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An Inheritance of Ashes
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Read Along With Faye > An Inheritance of Ashes

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Sirens (Sirens_Conference) | 35 comments Mod
It’s the end of August! Which means, according to the rules of the Reading Challenge, I have just over a month to read nine-or-so books. At this point, I’ve read books that were on my radar but hadn’t tried yet, or had been itching to read anyway. But due that other rule that I must read works by authors I’ve never read before (and I have read a lot of these authors’ other works), the books remaining are mostly quiet books, or by authors I haven’t heard of, or hard to find.

Fortunately, Leah Bobet’s An Inheritance of Ashes wasn’t too hard to find—I’d managed to check it out from my library. Without having read her previous Above, I went into this one without any expectations, nor any idea of the plot, setting or level of shininess (a standard YA measure for me, or also known as: how much kissing, swooning, or angst over a hot, beguiling, usually male love interest is in this book, as oft characterized by their foil-effected covers?). And, well, Ashes certainly is a quiet book. And I’m pleased to say, full of surprises, and not shiny at all, in the best way possible.

Hallie (full name Halfrida Hoffmann) and her pregnant sister Marthe run their family farm in what feels like a pre-industrial, agrarian society. There’re goats to be milked, barns to be repaired, barley to be harvested, and talks of “courting” when considering romantic interests. The next-door neighbors, the Blakelys, look in on Hallie and Marthe, since Marthe’s husband and father of her future child has not returned from the war. The two sisters are struggling, each one emotionally isolated from the other, and they’re barely surviving. But then two things happen: Hallie hires a veteran soldier, Heron, to help out on the farm before winter sets in (even though there’s something off about him), and she finds a Twisted Thing on her property.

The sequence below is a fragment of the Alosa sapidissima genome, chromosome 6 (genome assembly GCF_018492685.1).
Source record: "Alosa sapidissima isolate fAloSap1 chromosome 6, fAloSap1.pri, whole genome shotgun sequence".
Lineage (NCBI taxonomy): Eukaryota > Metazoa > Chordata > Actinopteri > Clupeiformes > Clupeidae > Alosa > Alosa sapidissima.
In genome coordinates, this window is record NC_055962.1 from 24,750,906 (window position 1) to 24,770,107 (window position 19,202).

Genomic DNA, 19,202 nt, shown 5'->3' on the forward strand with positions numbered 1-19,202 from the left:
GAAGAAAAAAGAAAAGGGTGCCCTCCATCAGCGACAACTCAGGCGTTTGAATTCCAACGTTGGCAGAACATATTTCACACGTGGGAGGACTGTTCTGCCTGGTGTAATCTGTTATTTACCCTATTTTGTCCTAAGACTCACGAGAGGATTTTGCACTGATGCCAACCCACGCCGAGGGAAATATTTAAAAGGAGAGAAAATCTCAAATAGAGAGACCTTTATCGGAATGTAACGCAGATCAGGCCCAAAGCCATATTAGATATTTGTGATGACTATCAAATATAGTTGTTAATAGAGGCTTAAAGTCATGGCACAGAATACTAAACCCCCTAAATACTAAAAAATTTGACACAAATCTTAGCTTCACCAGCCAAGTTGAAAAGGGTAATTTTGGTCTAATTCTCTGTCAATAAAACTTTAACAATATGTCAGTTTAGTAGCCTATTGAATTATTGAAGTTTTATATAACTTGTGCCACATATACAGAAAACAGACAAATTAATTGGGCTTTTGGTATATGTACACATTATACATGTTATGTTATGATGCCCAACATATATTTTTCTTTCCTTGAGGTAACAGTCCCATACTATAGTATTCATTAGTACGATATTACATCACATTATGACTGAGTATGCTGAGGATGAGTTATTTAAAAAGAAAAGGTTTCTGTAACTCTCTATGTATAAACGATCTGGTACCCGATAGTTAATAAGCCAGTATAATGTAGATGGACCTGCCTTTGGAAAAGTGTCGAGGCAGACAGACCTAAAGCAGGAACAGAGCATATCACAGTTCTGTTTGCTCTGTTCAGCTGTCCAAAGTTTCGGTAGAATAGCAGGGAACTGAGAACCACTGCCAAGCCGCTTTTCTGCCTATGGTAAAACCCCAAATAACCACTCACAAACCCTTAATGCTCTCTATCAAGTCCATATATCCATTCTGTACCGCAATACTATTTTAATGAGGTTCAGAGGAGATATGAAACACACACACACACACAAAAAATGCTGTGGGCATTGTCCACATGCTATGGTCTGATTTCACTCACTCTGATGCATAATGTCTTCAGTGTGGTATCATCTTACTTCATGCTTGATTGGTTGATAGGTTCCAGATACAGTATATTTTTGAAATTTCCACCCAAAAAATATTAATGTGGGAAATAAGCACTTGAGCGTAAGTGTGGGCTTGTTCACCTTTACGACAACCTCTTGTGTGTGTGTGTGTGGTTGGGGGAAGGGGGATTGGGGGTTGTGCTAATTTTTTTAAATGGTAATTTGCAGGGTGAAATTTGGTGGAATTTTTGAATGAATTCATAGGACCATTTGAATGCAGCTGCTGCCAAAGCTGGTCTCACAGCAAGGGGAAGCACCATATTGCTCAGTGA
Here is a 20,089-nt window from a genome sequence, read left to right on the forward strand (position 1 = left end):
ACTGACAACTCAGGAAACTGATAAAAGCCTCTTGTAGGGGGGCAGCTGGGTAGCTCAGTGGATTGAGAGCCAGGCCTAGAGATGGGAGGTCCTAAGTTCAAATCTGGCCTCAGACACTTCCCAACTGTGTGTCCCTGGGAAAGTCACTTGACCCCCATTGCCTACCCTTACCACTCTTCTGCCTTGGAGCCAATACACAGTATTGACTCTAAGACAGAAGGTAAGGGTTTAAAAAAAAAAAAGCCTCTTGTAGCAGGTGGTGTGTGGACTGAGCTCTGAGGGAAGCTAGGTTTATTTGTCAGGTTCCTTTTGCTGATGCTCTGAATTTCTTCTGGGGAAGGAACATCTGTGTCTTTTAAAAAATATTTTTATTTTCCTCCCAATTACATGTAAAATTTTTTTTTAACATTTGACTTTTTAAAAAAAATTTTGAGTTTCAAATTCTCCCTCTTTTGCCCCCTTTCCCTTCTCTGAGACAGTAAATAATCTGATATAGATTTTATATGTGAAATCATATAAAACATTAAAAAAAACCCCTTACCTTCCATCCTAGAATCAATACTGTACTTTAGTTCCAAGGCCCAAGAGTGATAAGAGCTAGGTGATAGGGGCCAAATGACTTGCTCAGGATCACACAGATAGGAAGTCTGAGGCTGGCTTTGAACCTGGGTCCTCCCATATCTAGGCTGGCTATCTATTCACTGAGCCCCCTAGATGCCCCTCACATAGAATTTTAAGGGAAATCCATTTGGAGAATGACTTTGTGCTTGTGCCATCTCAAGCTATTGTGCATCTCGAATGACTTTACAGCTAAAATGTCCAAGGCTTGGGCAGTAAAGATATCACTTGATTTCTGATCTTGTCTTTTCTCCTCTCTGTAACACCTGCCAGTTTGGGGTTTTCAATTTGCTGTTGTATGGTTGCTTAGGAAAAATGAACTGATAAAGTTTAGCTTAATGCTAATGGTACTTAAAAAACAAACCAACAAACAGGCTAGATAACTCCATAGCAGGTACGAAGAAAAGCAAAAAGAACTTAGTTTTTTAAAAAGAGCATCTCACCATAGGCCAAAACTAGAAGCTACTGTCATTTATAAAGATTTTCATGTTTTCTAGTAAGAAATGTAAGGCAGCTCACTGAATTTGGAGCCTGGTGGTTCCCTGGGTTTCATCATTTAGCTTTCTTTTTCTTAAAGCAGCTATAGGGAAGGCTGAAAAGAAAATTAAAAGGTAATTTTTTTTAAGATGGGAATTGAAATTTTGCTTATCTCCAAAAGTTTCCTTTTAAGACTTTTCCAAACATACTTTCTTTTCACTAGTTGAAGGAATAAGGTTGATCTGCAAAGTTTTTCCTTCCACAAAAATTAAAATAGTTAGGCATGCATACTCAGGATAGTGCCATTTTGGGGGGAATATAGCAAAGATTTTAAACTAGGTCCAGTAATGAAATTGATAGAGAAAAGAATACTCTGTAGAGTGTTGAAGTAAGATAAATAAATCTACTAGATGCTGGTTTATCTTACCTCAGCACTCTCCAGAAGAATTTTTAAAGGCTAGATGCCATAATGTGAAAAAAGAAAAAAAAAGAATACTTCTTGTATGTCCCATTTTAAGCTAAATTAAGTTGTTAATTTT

Then, another detail. It turns out we’re not in the past. We’re in the aftermath of war—a victorious one, whatever that means—set in a society in post-industrial decline, after cities and all their tech “went dark.” The war that Heron, Tyler Blakely and Marthe’s husband Thom all fought in was one of, well, portal magic, and the Twisted Things are instruments of a Wicked God in another dimension, presumed to be eradicated after the war ended. This unusual setting allows Bobet freedom to come up with new norms and new standards of normalcy: a queer couple’s relationship is featured prominently and unremarked upon, the best scientist for miles around is a young girl, and her characters are a melting pot of ethnicities and skin colors.

But where Bobet shines the most is what I like to call the “low fantasy” stuff—not the epic battlegrounds or complex intrigue of kings and generals, but the mundane, every day, equally significant events in the lives of farmers, soldiers and small townspeople. Heron must come to terms with his past and how the rest of the Great Army perceives him. Tyler, injured from his service in the war, feels constricted by his caring mother and sharp sister who only want him to be healthy. Hallie’s coming-of-age is easy to believe and root for: here’s a girl who constantly feels like she can’t do anything right, but still tries so damn hard. Her fraught relationship with Marthe has scabbed over wounds from years of abuse from their now-dead father—wounds that have festered, reared their ugly heads, and taken flight before finally being healed.

Ashes has all this, plus musings on small-town politics and what it means to be a hero or a villain. It’s set against the backdrop of a refreshingly different time period and a vague but real magical threat. It starts slowly, is sparse with flash, and though there is some kissing, it’s pretty quiet. I am someone who loves quiet books. If you do too, An Inheritance of Ashes won't just be up your alley, but the reason you bowl.

(I read this on e- so I don’t know if the cover is shiny. Is it?)

This post originally appeared on the Sirens news blog.

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